The U.S. Supreme Court’s recent decision on states’ authority to collect sales tax from online retailers will have far-reaching implications for domestic businesses, unless states and policy makers act to reduce the compliance burden and prevent an unfair advantage.

The 5-4 opinion in Wayfair v. South Dakota authored by Justice Anthony Kennedy overturned a 1992 case that required only retailers that had a physical presence in states to collect sales taxes. Now states can force retailers without a physical presence to pay tax on sales. Many state-based groups including the National Conference of State Legislatures, who initially sponsored the law upheld by the high court, have been lobbying for a similar outcome for years. Experts believe that states now stand to gain millions of dollars in additional revenues given strong forecast for online sales in future.

A U.S. Census Bureau survey released in May indicates retail e-commerce sales increased to $123.7 billion in the first quarter of 2018, up 3.9 percent from the fourth quarter of 2017. Total retail sales were estimated to be $1.3 trillion for the first quarter of 2018. Online sales were estimated to be 9.47 percent of total sales for the first quarter of 2018.

Visitors walk in front of the U.S. Supreme Court building in Washington, D.C.
Visitors walk in front of the U.S. Supreme Court building in Washington, D.C. Andrew Harrer/Bloomberg

However, the Supreme Court’s ruling could be troublesome for many small businesses. Depending on individual state guidelines, online retailers will now be required to not only keep track of the tax charged on sales, but also remit taxes back to those states where sales were made. This will certainly increase compliance costs for online businesses and eventually dampen economic activity.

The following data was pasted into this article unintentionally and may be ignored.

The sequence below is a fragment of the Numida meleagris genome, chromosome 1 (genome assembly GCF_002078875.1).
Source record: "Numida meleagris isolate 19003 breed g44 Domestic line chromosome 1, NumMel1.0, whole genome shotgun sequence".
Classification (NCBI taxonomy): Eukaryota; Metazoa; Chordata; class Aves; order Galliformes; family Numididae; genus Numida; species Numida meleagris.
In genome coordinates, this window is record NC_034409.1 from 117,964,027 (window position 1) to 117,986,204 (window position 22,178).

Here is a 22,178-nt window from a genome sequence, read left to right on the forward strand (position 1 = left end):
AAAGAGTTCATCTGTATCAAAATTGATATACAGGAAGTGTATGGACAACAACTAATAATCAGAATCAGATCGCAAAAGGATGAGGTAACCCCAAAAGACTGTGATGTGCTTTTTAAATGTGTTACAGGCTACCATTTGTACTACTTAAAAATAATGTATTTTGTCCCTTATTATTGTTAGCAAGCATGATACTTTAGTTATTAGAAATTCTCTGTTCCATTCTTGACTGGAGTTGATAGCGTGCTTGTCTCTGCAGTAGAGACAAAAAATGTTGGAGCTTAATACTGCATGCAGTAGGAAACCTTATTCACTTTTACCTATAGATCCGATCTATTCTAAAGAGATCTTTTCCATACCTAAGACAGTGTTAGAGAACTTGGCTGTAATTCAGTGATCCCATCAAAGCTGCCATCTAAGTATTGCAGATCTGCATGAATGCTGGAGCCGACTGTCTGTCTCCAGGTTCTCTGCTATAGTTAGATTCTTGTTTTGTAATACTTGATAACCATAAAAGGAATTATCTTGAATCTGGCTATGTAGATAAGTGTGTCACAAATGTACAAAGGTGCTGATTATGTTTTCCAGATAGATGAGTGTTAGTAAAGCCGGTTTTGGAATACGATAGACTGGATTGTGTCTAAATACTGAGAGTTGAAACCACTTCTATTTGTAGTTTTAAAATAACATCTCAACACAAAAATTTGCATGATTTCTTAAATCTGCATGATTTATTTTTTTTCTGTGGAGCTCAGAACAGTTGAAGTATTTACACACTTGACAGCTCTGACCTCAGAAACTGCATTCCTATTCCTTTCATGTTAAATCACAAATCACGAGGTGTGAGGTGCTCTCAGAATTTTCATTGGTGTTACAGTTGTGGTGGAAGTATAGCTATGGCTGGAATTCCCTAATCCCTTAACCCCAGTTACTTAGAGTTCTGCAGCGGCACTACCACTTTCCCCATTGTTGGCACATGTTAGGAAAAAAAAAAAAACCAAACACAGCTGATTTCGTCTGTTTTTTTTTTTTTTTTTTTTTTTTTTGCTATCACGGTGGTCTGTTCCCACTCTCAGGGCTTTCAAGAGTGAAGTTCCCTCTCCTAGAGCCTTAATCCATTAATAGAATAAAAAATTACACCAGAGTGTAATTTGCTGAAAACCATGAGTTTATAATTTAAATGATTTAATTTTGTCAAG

“Today’s ruling threatens to stunt economic growth,” said Joel Griffith, director of the Center for State Fiscal Reform at the conservative American Legislative Exchange Council. “More concerning, it marks a departure from a constitutional understanding of federalism. Remote retailers — many of whom are small businesses — may soon be forced to keep track of the thousands of taxing jurisdictions across the country, many with their own rates, bases, rules and regulations.”

Domestic online retailers have long faced disadvantages from international retailers, who were already importing cheaper goods. Over 30 percent of the top 10,000 sellers on eBay are based in China. The recent Supreme Court ruling also benefits those foreign sellers, as it will be harder for states to track them and collect sales taxes. This dual unfair advantage will help international retailers increase their market share by offering lower prices compared to domestic retailers, who are now facing added compliance burdens.

Congress and the states must work together to formulate a strategy that will help domestic online retailers. One of the ways would be to close a tax loophole on foreign sellers. States should also help and encourage domestic retailers by sharing the compliance burden by not only providing an exemption for smaller transactions but also by increasing a percentage of a vendor credit/commission to domestic retailers for collecting sales tax on behalf of consumers. Upholding Quill v. North Dakota, together with measures to support domestic businesses, is essential for sustained economic growth.

Tabassum Ali

Tabassum Ali

Tabassum Ali is president of Tax Tabs in South Richmond Hill, N.Y. He writes a blog at www.taxtabs.com.